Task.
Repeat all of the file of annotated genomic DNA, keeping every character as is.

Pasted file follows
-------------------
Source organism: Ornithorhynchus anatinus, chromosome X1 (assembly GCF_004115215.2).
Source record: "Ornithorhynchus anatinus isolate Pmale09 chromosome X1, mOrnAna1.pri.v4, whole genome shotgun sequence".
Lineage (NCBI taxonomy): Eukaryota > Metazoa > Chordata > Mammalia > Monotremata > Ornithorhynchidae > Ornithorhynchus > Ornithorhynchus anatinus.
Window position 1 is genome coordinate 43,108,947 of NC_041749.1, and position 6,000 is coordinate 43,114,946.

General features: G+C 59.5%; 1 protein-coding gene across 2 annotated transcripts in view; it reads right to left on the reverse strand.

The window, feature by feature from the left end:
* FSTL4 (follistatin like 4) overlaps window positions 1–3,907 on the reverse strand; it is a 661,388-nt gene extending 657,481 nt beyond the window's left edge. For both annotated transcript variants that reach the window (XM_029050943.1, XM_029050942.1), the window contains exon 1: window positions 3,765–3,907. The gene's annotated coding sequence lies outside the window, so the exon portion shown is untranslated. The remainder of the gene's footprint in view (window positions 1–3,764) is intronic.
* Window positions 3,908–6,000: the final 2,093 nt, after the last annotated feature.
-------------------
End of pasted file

Source organism: Ornithorhynchus anatinus, chromosome X1 (assembly GCF_004115215.2).
Source record: "Ornithorhynchus anatinus isolate Pmale09 chromosome X1, mOrnAna1.pri.v4, whole genome shotgun sequence".
Lineage (NCBI taxonomy): Eukaryota > Metazoa > Chordata > Mammalia > Monotremata > Ornithorhynchidae > Ornithorhynchus > Ornithorhynchus anatinus.
Window position 1 is genome coordinate 43,108,947 of NC_041749.1, and position 6,000 is coordinate 43,114,946.

General features: G+C 59.5%; 1 protein-coding gene across 2 annotated transcripts in view; it reads right to left on the reverse strand.

The window, feature by feature from the left end:
* FSTL4 (follistatin like 4) overlaps window positions 1–3,907 on the reverse strand; it is a 661,388-nt gene extending 657,481 nt beyond the window's left edge. For both annotated transcript variants that reach the window (XM_029050943.1, XM_029050942.1), the window contains exon 1: window positions 3,765–3,907. The gene's annotated coding sequence lies outside the window, so the exon portion shown is untranslated. The remainder of the gene's footprint in view (window positions 1–3,764) is intronic.
* Window positions 3,908–6,000: the final 2,093 nt, after the last annotated feature.